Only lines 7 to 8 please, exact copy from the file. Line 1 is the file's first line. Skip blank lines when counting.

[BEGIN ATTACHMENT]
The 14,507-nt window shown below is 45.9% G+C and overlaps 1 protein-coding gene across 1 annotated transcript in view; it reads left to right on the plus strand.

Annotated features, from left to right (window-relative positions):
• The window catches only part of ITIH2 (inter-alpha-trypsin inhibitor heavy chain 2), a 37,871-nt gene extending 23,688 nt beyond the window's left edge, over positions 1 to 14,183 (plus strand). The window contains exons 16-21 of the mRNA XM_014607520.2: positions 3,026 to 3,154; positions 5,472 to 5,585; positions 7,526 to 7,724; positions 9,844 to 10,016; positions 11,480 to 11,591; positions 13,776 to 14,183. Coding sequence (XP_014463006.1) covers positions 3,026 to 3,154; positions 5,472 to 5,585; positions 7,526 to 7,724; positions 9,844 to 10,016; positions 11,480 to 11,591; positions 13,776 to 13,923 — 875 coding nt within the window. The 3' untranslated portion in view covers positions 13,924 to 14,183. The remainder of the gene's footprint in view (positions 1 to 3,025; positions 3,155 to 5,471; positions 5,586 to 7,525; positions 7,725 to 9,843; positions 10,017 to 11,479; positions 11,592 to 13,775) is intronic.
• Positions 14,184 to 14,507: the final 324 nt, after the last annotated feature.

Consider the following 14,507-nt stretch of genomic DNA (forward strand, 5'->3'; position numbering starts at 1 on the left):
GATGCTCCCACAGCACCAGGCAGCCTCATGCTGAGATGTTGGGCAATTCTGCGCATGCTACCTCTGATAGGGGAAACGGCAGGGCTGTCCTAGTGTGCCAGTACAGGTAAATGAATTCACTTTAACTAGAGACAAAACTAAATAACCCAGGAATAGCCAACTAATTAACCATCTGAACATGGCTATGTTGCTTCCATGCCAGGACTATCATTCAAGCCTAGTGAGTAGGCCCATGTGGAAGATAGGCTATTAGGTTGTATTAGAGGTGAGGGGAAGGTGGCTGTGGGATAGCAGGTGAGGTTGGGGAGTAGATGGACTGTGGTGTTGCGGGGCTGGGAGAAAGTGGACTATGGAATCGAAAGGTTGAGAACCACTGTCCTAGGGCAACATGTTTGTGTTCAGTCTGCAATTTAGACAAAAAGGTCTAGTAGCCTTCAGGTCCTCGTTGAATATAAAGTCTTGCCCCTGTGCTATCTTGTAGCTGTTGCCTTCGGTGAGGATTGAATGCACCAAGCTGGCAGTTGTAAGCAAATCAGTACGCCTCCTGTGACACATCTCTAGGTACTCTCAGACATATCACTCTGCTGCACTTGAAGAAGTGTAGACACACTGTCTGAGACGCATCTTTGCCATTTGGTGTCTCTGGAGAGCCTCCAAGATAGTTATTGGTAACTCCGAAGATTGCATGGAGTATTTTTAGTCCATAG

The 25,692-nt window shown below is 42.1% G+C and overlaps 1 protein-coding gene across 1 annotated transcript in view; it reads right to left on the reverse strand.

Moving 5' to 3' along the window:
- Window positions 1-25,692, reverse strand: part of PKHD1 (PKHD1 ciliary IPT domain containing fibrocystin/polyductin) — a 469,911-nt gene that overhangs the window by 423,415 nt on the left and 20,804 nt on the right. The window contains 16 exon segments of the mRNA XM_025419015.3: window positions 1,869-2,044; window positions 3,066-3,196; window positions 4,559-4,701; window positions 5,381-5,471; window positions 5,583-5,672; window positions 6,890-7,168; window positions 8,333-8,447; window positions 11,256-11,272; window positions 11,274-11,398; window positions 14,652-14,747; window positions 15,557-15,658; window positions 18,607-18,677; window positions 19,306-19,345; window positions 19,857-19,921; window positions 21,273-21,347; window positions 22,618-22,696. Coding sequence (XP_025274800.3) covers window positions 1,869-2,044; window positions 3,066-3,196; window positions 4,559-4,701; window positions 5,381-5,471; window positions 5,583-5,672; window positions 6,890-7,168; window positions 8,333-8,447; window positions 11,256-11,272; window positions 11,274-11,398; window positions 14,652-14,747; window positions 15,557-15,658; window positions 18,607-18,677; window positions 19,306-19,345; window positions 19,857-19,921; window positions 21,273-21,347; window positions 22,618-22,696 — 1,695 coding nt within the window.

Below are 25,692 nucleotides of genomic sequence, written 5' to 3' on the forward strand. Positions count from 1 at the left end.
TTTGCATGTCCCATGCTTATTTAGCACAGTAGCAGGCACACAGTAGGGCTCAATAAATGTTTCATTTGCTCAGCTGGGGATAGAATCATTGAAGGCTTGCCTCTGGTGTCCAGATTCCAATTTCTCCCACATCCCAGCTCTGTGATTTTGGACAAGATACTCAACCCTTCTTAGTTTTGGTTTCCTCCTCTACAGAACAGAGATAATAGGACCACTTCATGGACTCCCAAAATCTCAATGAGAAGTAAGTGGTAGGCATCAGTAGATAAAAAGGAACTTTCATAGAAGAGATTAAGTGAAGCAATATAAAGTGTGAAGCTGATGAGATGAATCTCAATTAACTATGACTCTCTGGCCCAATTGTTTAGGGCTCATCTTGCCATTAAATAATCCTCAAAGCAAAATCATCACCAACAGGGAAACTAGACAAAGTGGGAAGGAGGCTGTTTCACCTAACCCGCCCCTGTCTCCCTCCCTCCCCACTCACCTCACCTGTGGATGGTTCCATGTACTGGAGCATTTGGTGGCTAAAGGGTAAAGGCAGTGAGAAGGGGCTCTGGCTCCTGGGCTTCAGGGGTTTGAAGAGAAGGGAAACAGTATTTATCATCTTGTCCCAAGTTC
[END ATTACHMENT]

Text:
The 25,692-nt window shown below is 42.1% G+C and overlaps 1 protein-coding gene across 1 annotated transcript in view; it reads right to left on the reverse strand.

Moving 5' to 3' along the window: